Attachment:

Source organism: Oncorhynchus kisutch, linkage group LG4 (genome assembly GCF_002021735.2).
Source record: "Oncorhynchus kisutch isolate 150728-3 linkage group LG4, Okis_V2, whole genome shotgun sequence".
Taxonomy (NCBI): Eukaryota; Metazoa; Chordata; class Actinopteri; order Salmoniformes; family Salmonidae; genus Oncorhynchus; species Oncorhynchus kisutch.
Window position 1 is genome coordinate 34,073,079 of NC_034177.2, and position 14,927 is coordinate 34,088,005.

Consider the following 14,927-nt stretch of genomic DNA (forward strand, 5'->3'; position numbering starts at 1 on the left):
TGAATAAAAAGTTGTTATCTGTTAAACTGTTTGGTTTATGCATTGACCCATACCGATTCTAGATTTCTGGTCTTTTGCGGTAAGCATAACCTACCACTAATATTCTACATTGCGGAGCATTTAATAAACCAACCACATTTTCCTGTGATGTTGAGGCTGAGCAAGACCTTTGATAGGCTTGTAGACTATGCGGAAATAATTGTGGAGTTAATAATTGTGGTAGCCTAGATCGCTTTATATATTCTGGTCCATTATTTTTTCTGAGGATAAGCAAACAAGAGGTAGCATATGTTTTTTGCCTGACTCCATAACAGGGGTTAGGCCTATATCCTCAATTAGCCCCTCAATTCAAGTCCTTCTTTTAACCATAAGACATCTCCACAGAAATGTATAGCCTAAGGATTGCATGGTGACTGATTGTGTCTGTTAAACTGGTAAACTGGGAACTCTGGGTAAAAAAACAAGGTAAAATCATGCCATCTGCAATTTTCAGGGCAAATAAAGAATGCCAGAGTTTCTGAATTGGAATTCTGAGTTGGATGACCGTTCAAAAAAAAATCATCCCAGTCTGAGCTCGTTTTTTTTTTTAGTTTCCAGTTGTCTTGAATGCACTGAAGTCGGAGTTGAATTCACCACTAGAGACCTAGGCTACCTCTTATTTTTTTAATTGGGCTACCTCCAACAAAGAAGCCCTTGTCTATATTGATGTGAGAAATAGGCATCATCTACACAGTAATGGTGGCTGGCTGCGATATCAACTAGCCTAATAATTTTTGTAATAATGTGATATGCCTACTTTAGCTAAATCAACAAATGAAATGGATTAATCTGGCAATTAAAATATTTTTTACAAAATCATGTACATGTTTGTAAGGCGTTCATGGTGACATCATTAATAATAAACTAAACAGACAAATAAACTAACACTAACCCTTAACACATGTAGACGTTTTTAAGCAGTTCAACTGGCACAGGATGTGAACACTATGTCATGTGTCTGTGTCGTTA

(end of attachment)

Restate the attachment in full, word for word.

Source organism: Oncorhynchus kisutch, linkage group LG4 (genome assembly GCF_002021735.2).
Source record: "Oncorhynchus kisutch isolate 150728-3 linkage group LG4, Okis_V2, whole genome shotgun sequence".
Taxonomy (NCBI): Eukaryota; Metazoa; Chordata; class Actinopteri; order Salmoniformes; family Salmonidae; genus Oncorhynchus; species Oncorhynchus kisutch.
Window position 1 is genome coordinate 34,073,079 of NC_034177.2, and position 14,927 is coordinate 34,088,005.

Consider the following 14,927-nt stretch of genomic DNA (forward strand, 5'->3'; position numbering starts at 1 on the left):
TGAATAAAAAGTTGTTATCTGTTAAACTGTTTGGTTTATGCATTGACCCATACCGATTCTAGATTTCTGGTCTTTTGCGGTAAGCATAACCTACCACTAATATTCTACATTGCGGAGCATTTAATAAACCAACCACATTTTCCTGTGATGTTGAGGCTGAGCAAGACCTTTGATAGGCTTGTAGACTATGCGGAAATAATTGTGGAGTTAATAATTGTGGTAGCCTAGATCGCTTTATATATTCTGGTCCATTATTTTTTCTGAGGATAAGCAAACAAGAGGTAGCATATGTTTTTTGCCTGACTCCATAACAGGGGTTAGGCCTATATCCTCAATTAGCCCCTCAATTCAAGTCCTTCTTTTAACCATAAGACATCTCCACAGAAATGTATAGCCTAAGGATTGCATGGTGACTGATTGTGTCTGTTAAACTGGTAAACTGGGAACTCTGGGTAAAAAAACAAGGTAAAATCATGCCATCTGCAATTTTCAGGGCAAATAAAGAATGCCAGAGTTTCTGAATTGGAATTCTGAGTTGGATGACCGTTCAAAAAAAAATCATCCCAGTCTGAGCTCGTTTTTTTTTTTAGTTTCCAGTTGTCTTGAATGCACTGAAGTCGGAGTTGAATTCACCACTAGAGACCTAGGCTACCTCTTATTTTTTTAATTGGGCTACCTCCAACAAAGAAGCCCTTGTCTATATTGATGTGAGAAATAGGCATCATCTACACAGTAATGGTGGCTGGCTGCGATATCAACTAGCCTAATAATTTTTGTAATAATGTGATATGCCTACTTTAGCTAAATCAACAAATGAAATGGATTAATCTGGCAATTAAAATATTTTTTACAAAATCATGTACATGTTTGTAAGGCGTTCATGGTGACATCATTAATAATAAACTAAACAGACAAATAAACTAACACTAACCCTTAACACATGTAGACGTTTTTAAGCAGTTCAACTGGCACAGGATGTGAACACTATGTCATGTGTCTGTGTCGTTA